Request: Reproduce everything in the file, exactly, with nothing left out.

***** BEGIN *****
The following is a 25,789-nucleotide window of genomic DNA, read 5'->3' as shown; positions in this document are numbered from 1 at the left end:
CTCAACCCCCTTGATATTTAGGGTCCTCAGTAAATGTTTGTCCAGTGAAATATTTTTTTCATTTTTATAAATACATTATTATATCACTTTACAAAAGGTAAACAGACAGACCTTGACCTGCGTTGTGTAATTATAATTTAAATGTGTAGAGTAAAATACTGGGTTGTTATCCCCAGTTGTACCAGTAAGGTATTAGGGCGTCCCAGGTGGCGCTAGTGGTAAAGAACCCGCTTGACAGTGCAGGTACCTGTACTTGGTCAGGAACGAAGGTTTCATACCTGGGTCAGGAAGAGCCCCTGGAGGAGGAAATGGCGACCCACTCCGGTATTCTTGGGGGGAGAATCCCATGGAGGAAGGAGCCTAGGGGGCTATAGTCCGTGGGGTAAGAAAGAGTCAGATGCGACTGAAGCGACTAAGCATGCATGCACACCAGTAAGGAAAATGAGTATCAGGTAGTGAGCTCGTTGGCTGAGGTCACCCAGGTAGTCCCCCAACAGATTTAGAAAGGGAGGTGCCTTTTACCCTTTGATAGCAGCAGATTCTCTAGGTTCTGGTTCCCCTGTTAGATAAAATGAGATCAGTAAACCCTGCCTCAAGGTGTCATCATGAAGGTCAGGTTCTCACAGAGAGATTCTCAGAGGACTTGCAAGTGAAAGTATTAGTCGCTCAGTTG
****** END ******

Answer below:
The following is a 25,789-nucleotide window of genomic DNA, read 5'->3' as shown; positions in this document are numbered from 1 at the left end:
CTCAACCCCCTTGATATTTAGGGTCCTCAGTAAATGTTTGTCCAGTGAAATATTTTTTTCATTTTTATAAATACATTATTATATCACTTTACAAAAGGTAAACAGACAGACCTTGACCTGCGTTGTGTAATTATAATTTAAATGTGTAGAGTAAAATACTGGGTTGTTATCCCCAGTTGTACCAGTAAGGTATTAGGGCGTCCCAGGTGGCGCTAGTGGTAAAGAACCCGCTTGACAGTGCAGGTACCTGTACTTGGTCAGGAACGAAGGTTTCATACCTGGGTCAGGAAGAGCCCCTGGAGGAGGAAATGGCGACCCACTCCGGTATTCTTGGGGGGAGAATCCCATGGAGGAAGGAGCCTAGGGGGCTATAGTCCGTGGGGTAAGAAAGAGTCAGATGCGACTGAAGCGACTAAGCATGCATGCACACCAGTAAGGAAAATGAGTATCAGGTAGTGAGCTCGTTGGCTGAGGTCACCCAGGTAGTCCCCCAACAGATTTAGAAAGGGAGGTGCCTTTTACCCTTTGATAGCAGCAGATTCTCTAGGTTCTGGTTCCCCTGTTAGATAAAATGAGATCAGTAAACCCTGCCTCAAGGTGTCATCATGAAGGTCAGGTTCTCACAGAGAGATTCTCAGAGGACTTGCAAGTGAAAGTATTAGTCGCTCAGTTG